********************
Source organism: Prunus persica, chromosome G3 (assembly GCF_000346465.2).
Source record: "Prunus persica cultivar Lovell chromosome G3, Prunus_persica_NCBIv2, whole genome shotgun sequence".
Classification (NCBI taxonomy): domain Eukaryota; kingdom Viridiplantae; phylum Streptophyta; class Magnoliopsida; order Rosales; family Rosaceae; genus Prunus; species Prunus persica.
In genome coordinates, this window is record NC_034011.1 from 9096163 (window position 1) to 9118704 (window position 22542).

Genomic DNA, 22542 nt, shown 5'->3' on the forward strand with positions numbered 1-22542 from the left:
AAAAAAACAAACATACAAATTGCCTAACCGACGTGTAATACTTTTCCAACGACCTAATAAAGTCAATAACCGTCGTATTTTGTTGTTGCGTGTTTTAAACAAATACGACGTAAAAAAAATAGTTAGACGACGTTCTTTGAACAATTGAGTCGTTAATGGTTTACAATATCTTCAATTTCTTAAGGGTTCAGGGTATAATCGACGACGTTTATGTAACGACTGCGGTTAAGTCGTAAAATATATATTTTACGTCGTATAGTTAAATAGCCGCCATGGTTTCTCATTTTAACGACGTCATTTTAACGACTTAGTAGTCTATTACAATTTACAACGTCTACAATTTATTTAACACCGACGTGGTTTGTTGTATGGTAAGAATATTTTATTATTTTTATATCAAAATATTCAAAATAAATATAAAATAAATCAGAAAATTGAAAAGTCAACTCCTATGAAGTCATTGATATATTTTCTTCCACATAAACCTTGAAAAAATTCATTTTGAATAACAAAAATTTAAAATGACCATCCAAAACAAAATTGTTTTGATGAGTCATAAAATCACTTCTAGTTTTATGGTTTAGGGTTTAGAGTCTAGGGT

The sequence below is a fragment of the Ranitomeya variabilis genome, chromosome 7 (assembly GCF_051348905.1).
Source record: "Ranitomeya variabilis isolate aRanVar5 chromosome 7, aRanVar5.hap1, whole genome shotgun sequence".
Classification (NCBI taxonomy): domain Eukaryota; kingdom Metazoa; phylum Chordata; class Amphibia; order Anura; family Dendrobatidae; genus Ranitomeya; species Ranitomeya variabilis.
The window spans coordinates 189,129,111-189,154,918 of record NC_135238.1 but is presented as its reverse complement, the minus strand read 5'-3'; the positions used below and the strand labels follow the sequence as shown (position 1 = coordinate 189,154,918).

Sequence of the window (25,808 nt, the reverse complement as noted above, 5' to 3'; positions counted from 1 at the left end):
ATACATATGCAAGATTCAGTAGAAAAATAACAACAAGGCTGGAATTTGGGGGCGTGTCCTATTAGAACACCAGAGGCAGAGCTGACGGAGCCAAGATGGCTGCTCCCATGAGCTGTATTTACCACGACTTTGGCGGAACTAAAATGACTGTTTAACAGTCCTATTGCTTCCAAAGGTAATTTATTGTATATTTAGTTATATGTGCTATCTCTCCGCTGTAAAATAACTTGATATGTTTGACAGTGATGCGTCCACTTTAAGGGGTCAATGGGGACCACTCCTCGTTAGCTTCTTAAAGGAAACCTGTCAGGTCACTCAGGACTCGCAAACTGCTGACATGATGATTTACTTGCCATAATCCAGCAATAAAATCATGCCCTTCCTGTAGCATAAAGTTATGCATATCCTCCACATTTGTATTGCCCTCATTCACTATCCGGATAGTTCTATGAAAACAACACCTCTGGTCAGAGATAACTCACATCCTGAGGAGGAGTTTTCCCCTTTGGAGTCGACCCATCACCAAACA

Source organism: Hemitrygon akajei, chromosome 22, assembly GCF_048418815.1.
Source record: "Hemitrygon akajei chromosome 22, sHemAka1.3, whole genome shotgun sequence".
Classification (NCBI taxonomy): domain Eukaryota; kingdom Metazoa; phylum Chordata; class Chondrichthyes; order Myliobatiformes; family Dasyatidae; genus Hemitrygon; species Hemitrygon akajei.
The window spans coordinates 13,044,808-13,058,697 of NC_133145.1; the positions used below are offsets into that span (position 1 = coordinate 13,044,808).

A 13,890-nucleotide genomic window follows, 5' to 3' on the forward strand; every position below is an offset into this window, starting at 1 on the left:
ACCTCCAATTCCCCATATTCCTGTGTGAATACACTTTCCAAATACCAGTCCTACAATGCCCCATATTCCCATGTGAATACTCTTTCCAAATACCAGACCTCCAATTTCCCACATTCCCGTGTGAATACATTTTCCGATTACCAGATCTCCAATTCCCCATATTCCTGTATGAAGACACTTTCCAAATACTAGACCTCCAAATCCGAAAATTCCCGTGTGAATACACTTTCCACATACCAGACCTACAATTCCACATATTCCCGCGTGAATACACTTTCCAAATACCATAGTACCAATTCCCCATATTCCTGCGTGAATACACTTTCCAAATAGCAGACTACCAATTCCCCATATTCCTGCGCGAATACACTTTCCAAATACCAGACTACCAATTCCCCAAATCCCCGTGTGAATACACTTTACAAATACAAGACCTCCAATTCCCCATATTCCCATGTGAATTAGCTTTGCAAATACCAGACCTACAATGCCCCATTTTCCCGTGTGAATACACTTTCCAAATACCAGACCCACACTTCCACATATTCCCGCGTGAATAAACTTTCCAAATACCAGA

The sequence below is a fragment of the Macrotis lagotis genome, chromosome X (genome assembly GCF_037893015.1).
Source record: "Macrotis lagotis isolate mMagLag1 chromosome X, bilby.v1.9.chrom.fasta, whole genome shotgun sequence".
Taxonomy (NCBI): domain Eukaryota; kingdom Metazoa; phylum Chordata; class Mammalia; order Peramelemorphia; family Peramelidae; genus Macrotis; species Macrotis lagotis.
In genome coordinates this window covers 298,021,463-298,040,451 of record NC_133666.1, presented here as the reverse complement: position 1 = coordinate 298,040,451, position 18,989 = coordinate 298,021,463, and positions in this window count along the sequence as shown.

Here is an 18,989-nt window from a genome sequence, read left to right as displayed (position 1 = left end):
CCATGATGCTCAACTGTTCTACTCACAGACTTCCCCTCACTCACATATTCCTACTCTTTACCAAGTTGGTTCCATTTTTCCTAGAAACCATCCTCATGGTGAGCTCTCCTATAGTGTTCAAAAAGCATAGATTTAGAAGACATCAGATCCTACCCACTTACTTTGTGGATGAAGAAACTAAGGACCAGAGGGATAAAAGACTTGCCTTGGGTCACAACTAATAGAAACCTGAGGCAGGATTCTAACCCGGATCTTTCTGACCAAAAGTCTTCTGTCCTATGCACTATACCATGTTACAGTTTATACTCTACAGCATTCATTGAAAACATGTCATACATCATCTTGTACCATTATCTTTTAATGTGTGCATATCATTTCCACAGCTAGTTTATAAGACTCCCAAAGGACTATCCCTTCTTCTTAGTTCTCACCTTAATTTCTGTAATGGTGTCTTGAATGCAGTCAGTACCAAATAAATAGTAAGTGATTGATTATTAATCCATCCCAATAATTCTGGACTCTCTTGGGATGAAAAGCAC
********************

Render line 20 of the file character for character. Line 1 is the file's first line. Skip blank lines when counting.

Source record: "Macrotis lagotis isolate mMagLag1 chromosome X, bilby.v1.9.chrom.fasta, whole genome shotgun sequence".